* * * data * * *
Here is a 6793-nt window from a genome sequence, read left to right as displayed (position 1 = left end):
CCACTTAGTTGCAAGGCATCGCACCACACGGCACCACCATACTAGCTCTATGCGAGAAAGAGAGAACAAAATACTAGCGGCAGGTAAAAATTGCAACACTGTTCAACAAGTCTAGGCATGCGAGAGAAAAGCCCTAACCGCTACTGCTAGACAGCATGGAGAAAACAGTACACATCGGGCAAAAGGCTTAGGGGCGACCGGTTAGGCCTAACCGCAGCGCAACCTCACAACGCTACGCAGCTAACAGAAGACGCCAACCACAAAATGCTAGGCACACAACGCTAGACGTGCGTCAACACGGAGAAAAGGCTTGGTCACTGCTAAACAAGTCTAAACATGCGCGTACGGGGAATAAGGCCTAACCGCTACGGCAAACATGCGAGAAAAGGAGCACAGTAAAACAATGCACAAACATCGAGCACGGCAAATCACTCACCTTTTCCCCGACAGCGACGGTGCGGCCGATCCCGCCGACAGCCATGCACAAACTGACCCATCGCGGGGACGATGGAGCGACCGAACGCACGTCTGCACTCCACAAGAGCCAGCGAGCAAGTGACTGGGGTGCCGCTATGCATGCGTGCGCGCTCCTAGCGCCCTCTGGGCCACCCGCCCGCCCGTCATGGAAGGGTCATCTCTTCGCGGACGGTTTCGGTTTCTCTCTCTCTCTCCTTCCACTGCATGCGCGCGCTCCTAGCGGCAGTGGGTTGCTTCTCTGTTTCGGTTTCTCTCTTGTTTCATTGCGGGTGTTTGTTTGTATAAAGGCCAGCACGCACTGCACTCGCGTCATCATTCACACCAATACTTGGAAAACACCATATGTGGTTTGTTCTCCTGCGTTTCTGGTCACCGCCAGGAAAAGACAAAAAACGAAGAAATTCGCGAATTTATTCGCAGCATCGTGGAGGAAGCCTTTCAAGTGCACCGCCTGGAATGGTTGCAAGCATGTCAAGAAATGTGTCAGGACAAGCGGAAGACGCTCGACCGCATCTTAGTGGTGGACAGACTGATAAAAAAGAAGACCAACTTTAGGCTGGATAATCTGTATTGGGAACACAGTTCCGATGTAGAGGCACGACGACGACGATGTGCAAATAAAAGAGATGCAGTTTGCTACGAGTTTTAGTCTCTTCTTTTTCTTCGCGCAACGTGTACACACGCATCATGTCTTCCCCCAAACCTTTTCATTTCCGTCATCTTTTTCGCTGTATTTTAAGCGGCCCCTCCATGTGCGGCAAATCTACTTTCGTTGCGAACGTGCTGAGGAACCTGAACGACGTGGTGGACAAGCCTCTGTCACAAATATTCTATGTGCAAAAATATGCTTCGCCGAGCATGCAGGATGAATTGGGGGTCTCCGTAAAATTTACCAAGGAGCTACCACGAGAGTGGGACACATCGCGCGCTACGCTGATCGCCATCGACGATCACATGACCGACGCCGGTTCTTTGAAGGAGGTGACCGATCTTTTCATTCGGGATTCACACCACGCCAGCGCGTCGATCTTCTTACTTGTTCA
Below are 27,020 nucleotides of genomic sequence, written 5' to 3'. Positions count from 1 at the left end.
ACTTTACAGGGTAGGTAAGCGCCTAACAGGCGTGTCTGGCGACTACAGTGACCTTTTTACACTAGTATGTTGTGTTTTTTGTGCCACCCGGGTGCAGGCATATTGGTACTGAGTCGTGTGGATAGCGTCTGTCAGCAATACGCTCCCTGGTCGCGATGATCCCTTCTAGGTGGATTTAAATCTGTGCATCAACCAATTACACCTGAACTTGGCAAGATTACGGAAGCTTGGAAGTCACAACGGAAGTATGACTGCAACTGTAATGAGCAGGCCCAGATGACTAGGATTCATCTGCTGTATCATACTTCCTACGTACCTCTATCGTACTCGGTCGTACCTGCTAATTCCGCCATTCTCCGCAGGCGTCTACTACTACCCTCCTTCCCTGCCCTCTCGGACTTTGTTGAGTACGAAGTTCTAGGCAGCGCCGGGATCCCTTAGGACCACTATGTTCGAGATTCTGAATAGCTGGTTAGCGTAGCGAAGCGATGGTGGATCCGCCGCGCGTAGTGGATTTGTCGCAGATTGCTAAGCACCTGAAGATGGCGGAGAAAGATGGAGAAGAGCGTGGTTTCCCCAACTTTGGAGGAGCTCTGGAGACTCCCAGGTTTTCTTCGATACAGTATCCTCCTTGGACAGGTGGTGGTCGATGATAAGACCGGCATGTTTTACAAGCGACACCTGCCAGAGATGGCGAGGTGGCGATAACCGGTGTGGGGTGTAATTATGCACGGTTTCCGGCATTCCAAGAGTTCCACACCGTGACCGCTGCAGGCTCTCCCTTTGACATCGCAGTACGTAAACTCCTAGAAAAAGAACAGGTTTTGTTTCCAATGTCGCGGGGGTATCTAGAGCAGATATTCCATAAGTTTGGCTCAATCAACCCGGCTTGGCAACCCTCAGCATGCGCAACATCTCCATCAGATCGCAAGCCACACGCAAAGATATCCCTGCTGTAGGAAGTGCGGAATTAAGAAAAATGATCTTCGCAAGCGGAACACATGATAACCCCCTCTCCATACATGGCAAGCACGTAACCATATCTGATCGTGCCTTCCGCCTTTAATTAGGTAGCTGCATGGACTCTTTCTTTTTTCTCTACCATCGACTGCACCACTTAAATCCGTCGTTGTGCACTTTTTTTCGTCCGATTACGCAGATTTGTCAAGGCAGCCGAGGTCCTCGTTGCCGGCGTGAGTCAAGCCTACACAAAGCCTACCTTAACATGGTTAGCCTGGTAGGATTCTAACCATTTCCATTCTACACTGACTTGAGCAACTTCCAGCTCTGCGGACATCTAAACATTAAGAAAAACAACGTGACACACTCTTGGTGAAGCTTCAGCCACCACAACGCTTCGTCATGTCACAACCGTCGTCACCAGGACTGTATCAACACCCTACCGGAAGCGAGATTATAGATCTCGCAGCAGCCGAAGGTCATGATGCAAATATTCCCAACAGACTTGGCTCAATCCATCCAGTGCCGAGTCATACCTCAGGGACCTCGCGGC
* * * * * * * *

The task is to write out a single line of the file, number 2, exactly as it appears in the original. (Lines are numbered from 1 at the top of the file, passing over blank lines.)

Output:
CCACTTAGTTGCAAGGCATCGCACCACACGGCACCACCATACTAGCTCTATGCGAGAAAGAGAGAACAAAATACTAGCGGCAGGTAAAAATTGCAACACTGTTCAACAAGTCTAGGCATGCGAGAGAAAAGCCCTAACCGCTACTGCTAGACAGCATGGAGAAAACAGTACACATCGGGCAAAAGGCTTAGGGGCGACCGGTTAGGCCTAACCGCAGCGCAACCTCACAACGCTACGCAGCTAACAGAAGACGCCAACCACAAAATGCTAGGCACACAACGCTAGACGTGCGTCAACACGGAGAAAAGGCTTGGTCACTGCTAAACAAGTCTAAACATGCGCGTACGGGGAATAAGGCCTAACCGCTACGGCAAACATGCGAGAAAAGGAGCACAGTAAAACAATGCACAAACATCGAGCACGGCAAATCACTCACCTTTTCCCCGACAGCGACGGTGCGGCCGATCCCGCCGACAGCCATGCACAAACTGACCCATCGCGGGGACGATGGAGCGACCGAACGCACGTCTGCACTCCACAAGAGCCAGCGAGCAAGTGACTGGGGTGCCGCTATGCATGCGTGCGCGCTCCTAGCGCCCTCTGGGCCACCCGCCCGCCCGTCATGGAAGGGTCATCTCTTCGCGGACGGTTTCGGTTTCTCTCTCTCTCTCCTTCCACTGCATGCGCGCGCTCCTAGCGGCAGTGGGTTGCTTCTCTGTTTCGGTTTCTCTCTTGTTTCATTGCGGGTGTTTGTTTGTATAAAGGCCAGCACGCACTGCACTCGCGTCATCATTCACACCAATACTTGGAAAACACCATATGTGGTTTGTTCTCCTGCGTTTCTGGTCACCGCCAGGAAAAGACAAAAAACGAAGAAATTCGCGAATTTATTCGCAGCATCGTGGAGGAAGCCTTTCAAGTGCACCGCCTGGAATGGTTGCAAGCATGTCAAGAAATGTGTCAGGACAAGCGGAAGACGCTCGACCGCATCTTAGTGGTGGACAGACTGATAAAAAAGAAGACCAACTTTAGGCTGGATAATCTGTATTGGGAACACAGTTCCGATGTAGAGGCACGACGACGACGATGTGCAAATAAAAGAGATGCAGTTTGCTACGAGTTTTAGTCTCTTCTTTTTCTTCGCGCAACGTGTACACACGCATCATGTCTTCCCCCAAACCTTTTCATTTCCGTCATCTTTTTCGCTGTATTTTAAGCGGCCCCTCCATGTGCGGCAAATCTACTTTCGTTGCGAACGTGCTGAGGAACCTGAACGACGTGGTGGACAAGCCTCTGTCACAAATATTCTATGTGCAAAAATATGCTTCGCCGAGCATGCAGGATGAATTGGGGGTCTCCGTAAAATTTACCAAGGAGCTACCACGAGAGTGGGACACATCGCGCGCTACGCTGATCGCCATCGACGATCACATGACCGACGCCGGTTCTTTGAAGGAGGTGACCGATCTTTTCATTCGGGATTCACACCACGCCAGCGCGTCGATCTTCTTACTTGTTCA